Some people only get 4 hours of sleep every night and they feel fine. Others can sleep for 9 hours and still feel tired in the morning. It can be difficult to say how much sleep a person needs every night because individual biology plays a role in what is needed.
For the average adult between the ages of 18-55, the recommended amount of sleep that is needed is 7-9 hours. Older adults are recommended to receive 7-8 hours, while newborns may benefit from up to 17 hours of sleep daily.
Recommendations are fine, but in reality, there are going to be days when we all might be lucky to get 4 hours of sleep. There are also different factors that may influence the amount of sleep that may be needed.
What Affects the Amount of Sleep That is Needed?
If you have been sleep-deprived, then the amount of sleep that you are going to need will increase. Expect the amount of sleep required to increase by up to 30% each night until the sleep deficit is eliminated.
Here are some of the other factors that can influence the amount of sleep that may be needed for some individuals.
- Although the maximum range of sleep is reduced by 1 hour for older adults, it tends to be cumulative sleep instead of consecutive sleep. Older adults tend to sleep lightly and for shorter periods of time compared to younger adults.
- The changes that occur within a woman’s body during the early stages of pregnancy will increase the need for sleep.
- When someone experiences frequent interruptions while sleeping, then it is impossible to have high-quality sleep. Quantity is important, but so is quality.
Even though some people report that they can function well with only a few hours of sleep every night, research indicates their performance will be affected. People with chronic sleep deficits do not perform as well on complex mental tasks compared to people who receive at least 7 hours of sleep every night.
Can Sleeping Too Long Be Harmful to My Health?
In a study that was completed over the course of 20 years, sleeping logs from those being tracked were evaluated to find links between population groups. It was discovered that people who sleep an average of 7 hours per night were living longer in the study group compared to those who slept for 8+ hours every night.
With a similar study that focused on women who were 70 years of age or older, a virtually exact conclusion was found. It was just as harmful to people to get 9+ hours of sleep every day as it was to receive 5 hours or less of sleep.
For the average adult, mental performance peaks when individuals can achieve 7 hours of sleep on consecutive nights on a regular basis. More sleep causes that performance to begin declining, just as performance declines when 6 hours of sleep or less are obtained.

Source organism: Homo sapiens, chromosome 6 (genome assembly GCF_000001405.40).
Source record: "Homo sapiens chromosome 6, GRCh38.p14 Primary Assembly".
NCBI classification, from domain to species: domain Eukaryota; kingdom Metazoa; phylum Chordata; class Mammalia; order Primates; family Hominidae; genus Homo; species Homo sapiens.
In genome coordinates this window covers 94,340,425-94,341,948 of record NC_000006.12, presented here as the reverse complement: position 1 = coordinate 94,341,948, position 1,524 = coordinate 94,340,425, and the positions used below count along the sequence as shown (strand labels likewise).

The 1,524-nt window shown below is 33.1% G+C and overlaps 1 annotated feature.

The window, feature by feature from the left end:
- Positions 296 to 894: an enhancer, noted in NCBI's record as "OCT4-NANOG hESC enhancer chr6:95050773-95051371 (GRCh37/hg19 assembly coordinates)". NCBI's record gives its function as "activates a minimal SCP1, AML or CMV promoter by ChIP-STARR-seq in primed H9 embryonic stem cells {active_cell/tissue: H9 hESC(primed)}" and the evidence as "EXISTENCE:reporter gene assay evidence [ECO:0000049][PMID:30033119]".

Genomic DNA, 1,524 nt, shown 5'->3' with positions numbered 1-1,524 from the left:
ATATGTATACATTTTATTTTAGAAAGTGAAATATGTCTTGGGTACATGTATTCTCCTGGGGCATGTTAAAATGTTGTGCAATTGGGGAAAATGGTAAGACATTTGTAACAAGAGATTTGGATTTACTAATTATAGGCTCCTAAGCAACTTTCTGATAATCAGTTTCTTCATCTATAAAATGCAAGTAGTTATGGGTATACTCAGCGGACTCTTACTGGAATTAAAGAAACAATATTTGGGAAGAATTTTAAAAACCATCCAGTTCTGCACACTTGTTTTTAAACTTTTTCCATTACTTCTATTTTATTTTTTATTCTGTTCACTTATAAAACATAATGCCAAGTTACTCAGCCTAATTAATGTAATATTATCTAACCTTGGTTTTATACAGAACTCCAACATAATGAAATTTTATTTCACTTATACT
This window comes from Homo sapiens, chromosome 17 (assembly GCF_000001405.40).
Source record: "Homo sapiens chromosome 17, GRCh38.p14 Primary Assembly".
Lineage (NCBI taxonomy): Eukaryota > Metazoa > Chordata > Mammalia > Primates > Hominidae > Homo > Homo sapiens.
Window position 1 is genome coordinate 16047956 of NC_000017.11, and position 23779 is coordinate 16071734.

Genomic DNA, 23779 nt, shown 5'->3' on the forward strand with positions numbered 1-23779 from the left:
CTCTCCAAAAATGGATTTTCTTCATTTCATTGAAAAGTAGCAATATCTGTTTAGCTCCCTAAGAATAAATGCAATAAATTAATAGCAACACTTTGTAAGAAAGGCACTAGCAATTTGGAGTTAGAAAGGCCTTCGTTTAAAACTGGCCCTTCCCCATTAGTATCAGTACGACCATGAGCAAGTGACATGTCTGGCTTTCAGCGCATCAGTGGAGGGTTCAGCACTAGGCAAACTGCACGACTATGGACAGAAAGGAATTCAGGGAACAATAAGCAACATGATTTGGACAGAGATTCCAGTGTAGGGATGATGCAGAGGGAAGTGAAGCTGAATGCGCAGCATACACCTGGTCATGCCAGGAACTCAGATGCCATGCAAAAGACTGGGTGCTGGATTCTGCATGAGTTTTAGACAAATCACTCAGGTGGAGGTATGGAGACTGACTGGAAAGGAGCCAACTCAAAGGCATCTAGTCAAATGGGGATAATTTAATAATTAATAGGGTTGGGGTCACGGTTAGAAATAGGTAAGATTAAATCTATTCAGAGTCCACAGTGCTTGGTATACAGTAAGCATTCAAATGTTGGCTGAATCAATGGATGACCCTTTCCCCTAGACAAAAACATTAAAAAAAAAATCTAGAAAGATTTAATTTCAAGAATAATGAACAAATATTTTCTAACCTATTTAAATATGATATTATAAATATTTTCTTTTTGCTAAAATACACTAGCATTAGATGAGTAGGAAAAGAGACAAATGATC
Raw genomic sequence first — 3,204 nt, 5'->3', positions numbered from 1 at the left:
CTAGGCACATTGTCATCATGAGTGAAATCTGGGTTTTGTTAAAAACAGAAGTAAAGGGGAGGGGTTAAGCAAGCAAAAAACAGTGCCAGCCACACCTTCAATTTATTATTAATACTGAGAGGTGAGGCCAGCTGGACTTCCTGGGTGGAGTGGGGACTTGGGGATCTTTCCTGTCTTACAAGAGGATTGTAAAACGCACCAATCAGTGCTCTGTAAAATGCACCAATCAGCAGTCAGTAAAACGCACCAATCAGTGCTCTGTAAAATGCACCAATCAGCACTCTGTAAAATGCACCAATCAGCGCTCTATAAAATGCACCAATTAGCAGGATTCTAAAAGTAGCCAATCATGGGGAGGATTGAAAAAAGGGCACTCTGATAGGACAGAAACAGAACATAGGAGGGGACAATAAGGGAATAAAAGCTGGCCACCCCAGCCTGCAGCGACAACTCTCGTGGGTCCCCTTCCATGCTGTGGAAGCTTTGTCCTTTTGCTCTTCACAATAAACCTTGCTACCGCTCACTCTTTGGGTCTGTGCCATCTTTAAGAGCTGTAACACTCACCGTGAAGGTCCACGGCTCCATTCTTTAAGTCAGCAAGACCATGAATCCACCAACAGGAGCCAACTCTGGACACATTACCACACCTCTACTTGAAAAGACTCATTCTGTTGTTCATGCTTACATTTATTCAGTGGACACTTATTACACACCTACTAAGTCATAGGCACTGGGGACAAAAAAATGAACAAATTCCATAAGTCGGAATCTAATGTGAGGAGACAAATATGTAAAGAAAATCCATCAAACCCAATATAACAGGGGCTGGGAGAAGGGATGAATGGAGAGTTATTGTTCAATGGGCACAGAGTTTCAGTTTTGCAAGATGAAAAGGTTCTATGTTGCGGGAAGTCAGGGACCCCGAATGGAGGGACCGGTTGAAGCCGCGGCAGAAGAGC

Troubled sleepers are an exception to this rule. If you are experiencing insomnia because of SAD or frequent waking episodes because of a condition like obstructive sleep apnea, then it makes sense to restrict sleep in some instances. Longer times in bed can enhance sleep fragmentation in these incidents.
How Can I Figure Out the Amount of Sleep I Need?
When you’re stuck in the middle of your daily routine, it can be difficult to gauge how much sleep you really need. Worries about work, your family, or what you see on the news can cause your brain to keep you awake at night. Judging your quality of sleep based on these triggers can lead you toward false conclusions.
It is better to look at your sleeping patterns when you’re able to take a vacation. Go to bed around the same time each night and then wake up without an alarm clock during your time away from home.
After you get a full week of going to bed at the same time and being able to sleep in for as long as you want, your circadian rhythms will establish themselves. This will help you land on the right amount of time you need for sleep. In most cases, it will be somewhere between 7-9 hours.
If you find yourself sleeping 8-9 hours every day without feeling tired, then don’t try to reduce the amount of sleep you receive.
People who are highly active will tend to need more sleep than the general population. Extra sleep will help with protein synthesis, which encourages tissue repair and body restoration after a workout or strenuous activity.
How to Change Your Sleep Patterns for More Sleep
Most people need to get more sleep instead of less. Changing your habits to get that extra hour or two every night can be difficult. You need tools to help you restore balance to your natural rhythms. This is where a sunrise alarm can be extremely beneficial.
By simulating a sunrise, you can create the same sleeping effects as if you were on vacation. Your body wakes up naturally instead of suddenly, which allows it to prepare for the day.
Having a bedtime routine that is relaxing will also help to support a balanced pattern of sleep. Avoid using any electronic devices that cast blue light in the final hour before you go to bed. If you do need to use devices, consider wearing glasses that can block blue light from stimulating your eyes and brain.
It can also be helpful to avoid alcohol and caffeine before bed. Some medications may also disrupt sleep.
There really is no way to reduce the amount of sleep that you need to get every night. The necessities of sleep are often dependent on your personal genetics. That means some people can get by with less, while others are going to need a little more.
By focusing on quality and quantity, you can make sure your routines are balanced. This will help you establish healthy sleeping habits that can benefit you for years to come.